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NCJ Number: 227924 Find in a Library
Title: Partners in Crime: A Comparison of Individual and Multi-Perpetrator Homicides
Journal: Criminal Justice and Behavior  Volume:36  Issue:8  Dated:August 2009  Pages:824-839
Author(s): Marcus Juodis; Michael Woodworth; Stephen Porter; Leanne Ten Brinke
Date Published: August 2009
Page Count: 16
Sponsoring Agency: National Sciences and Engineering Council of Canada
Ottawa, ON,, K1A 1H5
Social Sciences and Humanities Research Council of Canada
Ottawa, ON K1P 6G4, Canada
Type: Research (Applied/Empirical)
Format: Article
Language: English
Country: United States of America
Annotation: This study examined official descriptions of homicides perpetrated by individual versus multiple offenders to explore qualitative differences between homicides committed by offenders acting alone versus those acting with accomplices.
Abstract: Compared to multiple perpetrators, individual perpetrators were more likely to be older and to target female victims, and their homicides were more likely to contain reactive, sexual, and sadistic elements. Multi-perpetrator homicides more likely involved younger offenders, male victims, and instrumental motives. Psychopathic offenders were likely to act alone in committing sexual homicides and to involve an accomplice in other types of murders, however, they typically committed gratuitous violence against women regardless of whether they acted alone or with someone. Collectively, the findings may be of assistance to criminal investigators when attempting to delineate the likely number of perpetrators involved in the commission of a homicide or when a suspect high in psychopathic traits may have played a role. Little is known about the characteristics of homicides committed by more than one perpetrator. This study was an exploratory analysis of crime, victim, and perpetrator characteristics differentiating individual and multi-perpetrator homicides. It also examined relationships with psychopathy. Participants in the study consisted of 125 male offenders convicted of a homicide and incarcerated in 1 of 2 Canadian Federal correctional facilities. Tables, figures, and references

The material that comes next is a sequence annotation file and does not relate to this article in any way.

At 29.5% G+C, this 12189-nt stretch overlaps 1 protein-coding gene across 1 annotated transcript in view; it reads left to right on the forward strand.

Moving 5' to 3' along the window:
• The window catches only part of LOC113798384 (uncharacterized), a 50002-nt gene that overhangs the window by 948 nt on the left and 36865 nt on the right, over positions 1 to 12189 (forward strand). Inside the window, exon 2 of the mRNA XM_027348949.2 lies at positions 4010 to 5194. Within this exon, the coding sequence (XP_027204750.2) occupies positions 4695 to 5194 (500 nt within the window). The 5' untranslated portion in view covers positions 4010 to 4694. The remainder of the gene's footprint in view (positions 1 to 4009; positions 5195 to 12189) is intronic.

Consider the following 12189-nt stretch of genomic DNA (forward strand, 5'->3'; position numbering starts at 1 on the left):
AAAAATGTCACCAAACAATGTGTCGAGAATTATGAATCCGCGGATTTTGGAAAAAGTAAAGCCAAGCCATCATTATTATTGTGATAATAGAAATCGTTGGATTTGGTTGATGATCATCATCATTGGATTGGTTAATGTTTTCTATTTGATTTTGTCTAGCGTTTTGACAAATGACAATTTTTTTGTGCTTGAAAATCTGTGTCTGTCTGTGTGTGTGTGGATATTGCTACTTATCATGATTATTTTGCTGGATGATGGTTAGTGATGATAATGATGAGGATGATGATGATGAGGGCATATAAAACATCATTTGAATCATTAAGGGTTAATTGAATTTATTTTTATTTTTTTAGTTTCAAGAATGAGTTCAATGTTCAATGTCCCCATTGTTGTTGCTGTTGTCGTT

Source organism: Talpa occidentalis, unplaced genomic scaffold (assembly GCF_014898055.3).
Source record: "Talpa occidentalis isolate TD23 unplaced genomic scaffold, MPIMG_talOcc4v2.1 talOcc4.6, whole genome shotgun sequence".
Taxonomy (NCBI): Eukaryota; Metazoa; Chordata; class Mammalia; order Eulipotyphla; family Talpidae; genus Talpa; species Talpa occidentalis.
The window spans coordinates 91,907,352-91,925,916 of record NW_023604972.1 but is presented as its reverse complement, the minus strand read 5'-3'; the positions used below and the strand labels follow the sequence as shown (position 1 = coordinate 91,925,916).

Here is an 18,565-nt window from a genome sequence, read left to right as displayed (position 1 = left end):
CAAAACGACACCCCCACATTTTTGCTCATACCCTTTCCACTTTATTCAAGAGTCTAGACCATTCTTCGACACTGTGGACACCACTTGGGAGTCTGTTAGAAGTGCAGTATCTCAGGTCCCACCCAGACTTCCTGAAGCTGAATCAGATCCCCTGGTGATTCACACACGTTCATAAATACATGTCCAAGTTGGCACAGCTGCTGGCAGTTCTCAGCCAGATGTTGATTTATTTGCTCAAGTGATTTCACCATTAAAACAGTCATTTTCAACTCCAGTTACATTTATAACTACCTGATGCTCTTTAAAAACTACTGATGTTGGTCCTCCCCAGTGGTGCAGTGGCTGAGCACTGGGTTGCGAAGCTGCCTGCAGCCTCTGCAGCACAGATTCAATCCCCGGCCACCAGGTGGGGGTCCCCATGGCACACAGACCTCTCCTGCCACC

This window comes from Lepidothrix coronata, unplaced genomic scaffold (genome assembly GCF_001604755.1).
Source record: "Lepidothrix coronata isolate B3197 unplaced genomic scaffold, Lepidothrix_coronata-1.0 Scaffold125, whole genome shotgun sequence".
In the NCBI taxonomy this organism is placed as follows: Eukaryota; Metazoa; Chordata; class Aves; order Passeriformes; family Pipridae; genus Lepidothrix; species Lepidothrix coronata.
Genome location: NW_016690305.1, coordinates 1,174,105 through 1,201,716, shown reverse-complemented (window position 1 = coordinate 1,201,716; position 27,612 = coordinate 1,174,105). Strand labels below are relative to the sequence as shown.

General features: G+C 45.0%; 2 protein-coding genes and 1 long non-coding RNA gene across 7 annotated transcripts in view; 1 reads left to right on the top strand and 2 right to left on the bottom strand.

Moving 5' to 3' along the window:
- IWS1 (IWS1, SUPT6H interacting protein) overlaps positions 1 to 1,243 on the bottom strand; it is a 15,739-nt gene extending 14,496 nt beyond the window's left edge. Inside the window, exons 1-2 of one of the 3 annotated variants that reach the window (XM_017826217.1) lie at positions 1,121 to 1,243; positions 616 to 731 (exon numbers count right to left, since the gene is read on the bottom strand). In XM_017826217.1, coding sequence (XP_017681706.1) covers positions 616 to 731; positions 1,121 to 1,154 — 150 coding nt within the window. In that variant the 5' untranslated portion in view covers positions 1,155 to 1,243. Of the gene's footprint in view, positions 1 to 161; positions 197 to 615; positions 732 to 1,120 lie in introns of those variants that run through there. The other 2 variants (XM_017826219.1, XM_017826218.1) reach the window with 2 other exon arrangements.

Main Term(s): Murderers
Index Term(s): Homicide; Homicide causes; Homicide investigations; Homicide trends; Homicide victims; Multiple offenders; Psychological evaluation
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